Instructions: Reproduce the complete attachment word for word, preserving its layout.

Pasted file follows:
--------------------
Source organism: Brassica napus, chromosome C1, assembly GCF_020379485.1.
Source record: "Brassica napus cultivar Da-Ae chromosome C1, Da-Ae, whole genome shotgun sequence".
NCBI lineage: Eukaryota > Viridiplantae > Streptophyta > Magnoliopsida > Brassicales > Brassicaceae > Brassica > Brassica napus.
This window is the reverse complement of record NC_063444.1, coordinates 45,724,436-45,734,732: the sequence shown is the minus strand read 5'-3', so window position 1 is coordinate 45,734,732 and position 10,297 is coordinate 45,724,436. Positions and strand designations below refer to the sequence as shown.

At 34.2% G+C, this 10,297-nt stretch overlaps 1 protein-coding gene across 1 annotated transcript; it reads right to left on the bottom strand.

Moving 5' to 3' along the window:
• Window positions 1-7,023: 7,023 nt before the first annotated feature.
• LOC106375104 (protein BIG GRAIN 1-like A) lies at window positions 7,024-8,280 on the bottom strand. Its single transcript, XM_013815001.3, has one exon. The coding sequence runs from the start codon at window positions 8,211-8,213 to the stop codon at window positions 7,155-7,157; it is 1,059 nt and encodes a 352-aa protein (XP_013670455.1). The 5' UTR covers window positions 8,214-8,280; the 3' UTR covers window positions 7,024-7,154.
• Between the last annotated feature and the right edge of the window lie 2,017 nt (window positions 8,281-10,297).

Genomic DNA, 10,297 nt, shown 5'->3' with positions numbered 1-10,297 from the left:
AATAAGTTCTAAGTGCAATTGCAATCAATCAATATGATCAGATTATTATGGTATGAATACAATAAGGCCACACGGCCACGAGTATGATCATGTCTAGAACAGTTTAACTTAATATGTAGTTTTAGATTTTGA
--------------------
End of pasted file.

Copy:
Source organism: Brassica napus, chromosome C1, assembly GCF_020379485.1.
Source record: "Brassica napus cultivar Da-Ae chromosome C1, Da-Ae, whole genome shotgun sequence".
NCBI lineage: Eukaryota > Viridiplantae > Streptophyta > Magnoliopsida > Brassicales > Brassicaceae > Brassica > Brassica napus.
This window is the reverse complement of record NC_063444.1, coordinates 45,724,436-45,734,732: the sequence shown is the minus strand read 5'-3', so window position 1 is coordinate 45,734,732 and position 10,297 is coordinate 45,724,436. Positions and strand designations below refer to the sequence as shown.

At 34.2% G+C, this 10,297-nt stretch overlaps 1 protein-coding gene across 1 annotated transcript; it reads right to left on the bottom strand.

Moving 5' to 3' along the window:
• Window positions 1-7,023: 7,023 nt before the first annotated feature.
• LOC106375104 (protein BIG GRAIN 1-like A) lies at window positions 7,024-8,280 on the bottom strand. Its single transcript, XM_013815001.3, has one exon. The coding sequence runs from the start codon at window positions 8,211-8,213 to the stop codon at window positions 7,155-7,157; it is 1,059 nt and encodes a 352-aa protein (XP_013670455.1). The 5' UTR covers window positions 8,214-8,280; the 3' UTR covers window positions 7,024-7,154.
• Between the last annotated feature and the right edge of the window lie 2,017 nt (window positions 8,281-10,297).

Genomic DNA, 10,297 nt, shown 5'->3' with positions numbered 1-10,297 from the left:
AATAAGTTCTAAGTGCAATTGCAATCAATCAATATGATCAGATTATTATGGTATGAATACAATAAGGCCACACGGCCACGAGTATGATCATGTCTAGAACAGTTTAACTTAATATGTAGTTTTAGATTTTGA